Bitcoin uses more energy than some countries

Besides emissions, mining the cryptocurrency also generates e-waste.

Rigs at the CryptoUniverse cryptocurrency mining farm in Russia in March.
Rigs at the CryptoUniverse cryptocurrency mining farm in Russia in March.PHOTO: BLOOMBERG

(NYTIMES) - Cryptocurrencies have emerged as one of the most captivating, yet head-scratching, investments in the world. They soar in value. They crash. They'll change the world, their fans claim, by displacing traditional currencies like the dollar, rupee or ruble.

And in the process of simply existing, cryptocurrencies like Bitcoin, one of the most popular, use astonishing amounts of electricity.

The process of creating Bitcoin consumes around 96 terawatt-hours of electricity annually, more than is used by the Philippines, a nation of about 110 million.

That usage, which is close to half a per cent of all the electricity consumed in the world, has increased about tenfold in just the past five years.

The Bitcoin network uses about the same amount of electricity as Washington state does in a year. And more than one-third of what residential cooling in the United States uses up. Indeed, it uses up more than seven times as much electricity as all of Google's global operations.

Why is it so energy-intensive?

For a long time, money has been thought of as something you can hold in your hand - say, a dollar bill. A government prints some paper and guarantees its value. On the Internet, things can get more complicated.

In 2008, an unknown person or persons using the name Satoshi Nakamoto published a proposal to create a cash-like electronic payment system that would do exactly that: cut out the middlemen. That's the origin of Bitcoin.

Bitcoin users wouldn't have to trust a third party - a bank, a government or whatever - because transactions would be managed by a decentralised network of Bitcoin users. In other words, no single person or entity could control it.

All Bitcoin transactions would be openly accounted for in a public ledger that anyone could examine, and new bitcoins would be created as a reward to participants for helping to manage this vast, sprawling, computerised ledger. But the ultimate supply of bitcoins would be limited. The idea was that growing demand over time would give bitcoins their value.

Today, a single bitcoin is worth about US$45,000 - although that could vary wildly by the time you read this - and no one can stop you from sending it to whomever you like.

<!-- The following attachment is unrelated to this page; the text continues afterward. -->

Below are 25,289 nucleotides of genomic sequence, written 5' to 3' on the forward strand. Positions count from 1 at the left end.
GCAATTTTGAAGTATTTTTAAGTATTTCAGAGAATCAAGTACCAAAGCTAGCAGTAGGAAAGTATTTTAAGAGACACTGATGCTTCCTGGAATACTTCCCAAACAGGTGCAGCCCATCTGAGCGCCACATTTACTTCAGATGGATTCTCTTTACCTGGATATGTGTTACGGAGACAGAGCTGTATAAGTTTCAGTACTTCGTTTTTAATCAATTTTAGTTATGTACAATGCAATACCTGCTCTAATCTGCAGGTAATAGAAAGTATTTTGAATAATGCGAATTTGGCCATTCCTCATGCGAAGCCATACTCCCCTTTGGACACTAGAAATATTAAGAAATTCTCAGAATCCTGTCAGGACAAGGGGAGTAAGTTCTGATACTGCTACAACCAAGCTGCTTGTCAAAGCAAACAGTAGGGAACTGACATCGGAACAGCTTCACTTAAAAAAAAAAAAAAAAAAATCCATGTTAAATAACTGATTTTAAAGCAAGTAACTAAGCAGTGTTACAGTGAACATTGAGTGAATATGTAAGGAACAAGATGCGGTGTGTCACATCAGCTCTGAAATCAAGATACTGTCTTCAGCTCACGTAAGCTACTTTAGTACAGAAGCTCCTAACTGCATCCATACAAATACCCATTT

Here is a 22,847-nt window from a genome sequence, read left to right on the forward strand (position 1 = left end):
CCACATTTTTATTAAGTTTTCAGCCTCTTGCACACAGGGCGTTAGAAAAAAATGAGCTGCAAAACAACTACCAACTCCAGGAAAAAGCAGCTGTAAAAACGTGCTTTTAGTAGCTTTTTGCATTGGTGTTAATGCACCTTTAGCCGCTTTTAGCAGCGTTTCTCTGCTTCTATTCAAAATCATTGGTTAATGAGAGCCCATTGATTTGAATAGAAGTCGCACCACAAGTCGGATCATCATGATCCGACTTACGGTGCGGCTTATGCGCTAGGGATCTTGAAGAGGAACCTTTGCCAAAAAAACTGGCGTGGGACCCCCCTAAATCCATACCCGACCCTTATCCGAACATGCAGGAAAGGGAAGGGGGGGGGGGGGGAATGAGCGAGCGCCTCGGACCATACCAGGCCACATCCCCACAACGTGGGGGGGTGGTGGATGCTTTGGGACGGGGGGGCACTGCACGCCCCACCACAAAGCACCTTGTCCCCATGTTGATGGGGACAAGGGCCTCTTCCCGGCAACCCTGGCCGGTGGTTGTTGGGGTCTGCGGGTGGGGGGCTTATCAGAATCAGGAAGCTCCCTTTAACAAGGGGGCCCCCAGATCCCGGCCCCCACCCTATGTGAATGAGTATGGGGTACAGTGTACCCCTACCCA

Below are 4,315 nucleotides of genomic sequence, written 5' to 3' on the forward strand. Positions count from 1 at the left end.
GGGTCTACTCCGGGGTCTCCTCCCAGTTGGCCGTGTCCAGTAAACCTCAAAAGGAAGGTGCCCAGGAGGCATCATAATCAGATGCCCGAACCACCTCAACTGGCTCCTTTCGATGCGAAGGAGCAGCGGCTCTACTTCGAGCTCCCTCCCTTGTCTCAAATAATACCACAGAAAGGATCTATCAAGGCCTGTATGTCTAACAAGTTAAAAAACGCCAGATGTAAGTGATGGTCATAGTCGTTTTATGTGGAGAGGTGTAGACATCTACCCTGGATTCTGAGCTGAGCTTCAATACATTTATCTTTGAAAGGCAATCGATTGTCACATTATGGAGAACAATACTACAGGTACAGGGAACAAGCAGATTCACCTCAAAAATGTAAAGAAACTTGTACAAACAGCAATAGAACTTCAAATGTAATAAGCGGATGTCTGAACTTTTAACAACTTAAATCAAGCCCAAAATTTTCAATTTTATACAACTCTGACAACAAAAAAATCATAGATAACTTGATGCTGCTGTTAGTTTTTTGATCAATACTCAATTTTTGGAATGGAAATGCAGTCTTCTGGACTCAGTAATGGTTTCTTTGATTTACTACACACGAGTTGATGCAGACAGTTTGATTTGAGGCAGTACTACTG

However, as it happens, managing a digital currency of that value with no central authority takes a whole lot of computing power.

It starts with a transaction

Let's say you want to buy something and pay with Bitcoin. The first part is quick and easy: You would open an account with a Bitcoin exchange like Coinbase, which lets you purchase Bitcoin with dollars. You now have a "digital wallet" with some Bitcoin in it. To spend it, you simply send Bitcoin into the digital wallet of the person you're buying something from.

But that transaction must first be validated by the Bitcoin network. This gets to the very heart of the whole Bitcoin bookkeeping system: the maintenance of the vast Bitcoin public ledger. And this is where much of the electrical energy gets consumed.

A global guessing game begins

All around the world, companies and individuals known as Bitcoin miners are competing to be the ones to validate transactions and enter them into the public ledger of all Bitcoin transactions. They basically play a guessing game, using powerful, and power-hungry, computers to try to beat out others. Because if they are successful, they're rewarded with newly created Bitcoin, which of course is worth a lot of money.

This competition for newly created Bitcoin is called "mining". An article published by Braiins, a Bitcoin mining company, provides a good analogy: Imagine you're at a casino and everyone playing has a die with 500 sides. The winner is the first person to roll a number under 10.

The more computer power you have, the more guesses you can make quickly. So, unlike at the casino, where you have just one die to roll at human speed, you can have many computers making many, many guesses every second.

That's why Bitcoin miners now have warehouses packed with powerful computers, racing at top speed to guess big numbers and using tremendous quantities of energy in the process.

The winner of the guessing game validates a standard "block" of Bitcoin transactions, and is rewarded for doing so with 6.25 newly minted bitcoins, each worth about US$45,000. So you can see why people might flock into mining.

Growing energy appetite

Bitcoin mining means more than just emissions. Hardware piles up, too. Everyone wants the newest, fastest machinery, which causes high turnover and a new e-waste problem. Mr Alex de Vries, a Paris-based economist, estimates that every year and a half or so, the computational power of mining hardware doubles, making older machines obsolete. According to his calculations, at the start of this year, Bitcoin alone was generating more e-waste than many mid-sized countries.

"Bitcoin miners are completely ignoring this issue, because they don't have a solution," said Mr de Vries, who runs Digiconomist, a site that tracks the sustainability of cryptocurrencies. "These machines are just dumped."